In 1975 the ABA gave the MVP of its All-Star Game in San Antonio
a quarter horse named Tough Julie, as well as some cowboy
accoutrements. Like most of the upstart league's gestures, the
gift combined a gleam of original thinking with a desperate
attempt to wrest attention from the NBA. And like most of the
league's gestures, it backfired. First, the MVP, Indiana Pacers
guard Freddie Lewis, could not keep the cowboy hat from slipping
off his six-inch-high Afro at the postgame ceremony. Then it was
discovered too late that the horse had not been inoculated.
Tough Julie died three days after the game.
One season later the ABA went the way of Tough Julie, leaving a
10-year legacy of freewheeling, finger-rolling players, oddball
moments and a very odd ball that is captured with appropriate
breeziness in this hourlong documentary. Tall tales and even
taller hairdos recall a time of both creativity and rebellion,
and the game footage, though frustratingly skimpy in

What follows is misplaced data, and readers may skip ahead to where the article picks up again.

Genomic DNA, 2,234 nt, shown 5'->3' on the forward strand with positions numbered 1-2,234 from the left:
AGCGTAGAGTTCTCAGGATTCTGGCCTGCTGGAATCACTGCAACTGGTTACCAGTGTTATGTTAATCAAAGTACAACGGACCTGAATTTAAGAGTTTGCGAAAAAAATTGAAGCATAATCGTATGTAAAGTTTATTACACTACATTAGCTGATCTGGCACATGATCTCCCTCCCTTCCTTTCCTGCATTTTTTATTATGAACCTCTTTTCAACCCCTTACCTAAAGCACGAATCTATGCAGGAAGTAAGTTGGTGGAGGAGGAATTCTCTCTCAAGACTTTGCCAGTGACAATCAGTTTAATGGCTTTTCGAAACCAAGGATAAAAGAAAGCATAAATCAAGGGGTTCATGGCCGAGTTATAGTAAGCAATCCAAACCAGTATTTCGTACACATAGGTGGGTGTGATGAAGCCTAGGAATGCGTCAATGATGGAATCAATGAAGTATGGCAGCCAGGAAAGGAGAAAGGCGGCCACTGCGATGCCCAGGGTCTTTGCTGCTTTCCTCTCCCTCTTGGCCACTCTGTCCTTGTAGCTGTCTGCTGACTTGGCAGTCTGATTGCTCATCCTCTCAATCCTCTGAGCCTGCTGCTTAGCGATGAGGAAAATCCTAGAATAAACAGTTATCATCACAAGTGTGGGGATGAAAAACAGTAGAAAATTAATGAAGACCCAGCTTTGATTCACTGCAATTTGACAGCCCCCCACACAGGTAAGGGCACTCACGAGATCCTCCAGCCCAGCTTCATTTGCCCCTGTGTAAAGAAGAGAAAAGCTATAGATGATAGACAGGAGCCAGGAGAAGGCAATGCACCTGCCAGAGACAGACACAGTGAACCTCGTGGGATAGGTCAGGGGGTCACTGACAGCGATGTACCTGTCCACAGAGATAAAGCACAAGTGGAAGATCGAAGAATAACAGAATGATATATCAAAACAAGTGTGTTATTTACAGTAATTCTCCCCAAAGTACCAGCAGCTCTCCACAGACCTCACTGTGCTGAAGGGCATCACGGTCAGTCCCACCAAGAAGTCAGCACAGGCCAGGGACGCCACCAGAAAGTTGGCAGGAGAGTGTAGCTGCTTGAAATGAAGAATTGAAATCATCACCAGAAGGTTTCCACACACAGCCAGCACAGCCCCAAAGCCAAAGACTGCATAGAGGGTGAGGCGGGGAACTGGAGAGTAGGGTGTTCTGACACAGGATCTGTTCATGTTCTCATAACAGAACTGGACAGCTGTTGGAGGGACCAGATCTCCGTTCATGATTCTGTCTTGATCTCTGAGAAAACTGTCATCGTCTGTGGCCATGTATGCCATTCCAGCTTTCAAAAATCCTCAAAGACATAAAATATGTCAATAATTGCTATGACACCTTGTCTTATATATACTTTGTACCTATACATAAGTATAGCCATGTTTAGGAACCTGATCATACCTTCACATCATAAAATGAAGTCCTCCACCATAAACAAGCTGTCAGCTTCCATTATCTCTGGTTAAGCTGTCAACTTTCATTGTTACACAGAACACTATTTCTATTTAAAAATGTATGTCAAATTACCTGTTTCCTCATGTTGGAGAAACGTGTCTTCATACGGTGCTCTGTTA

places--only one glimpse of Levern (Jelly) Tart--makes a
compelling case that the ABA left its largest mark by decanting
the modern-day players' flowing talents, which too often had
been bottled up by "the brown-ball league."
Just as the ABA did, Long Shots soars with the arrival of Julius
Erving, in 1971. "The chains have been taken off," Dr. J says of
his feeling upon joining the Virginia Squires. "Let me see if I
can handle this." As he swoops to the hoop, it is refreshing to
think there was a time when a star this incandescent could go
underexposed. The documentary also touches on such ABA
characters as beefcake forward Wendell Ladner and Marvin (Bad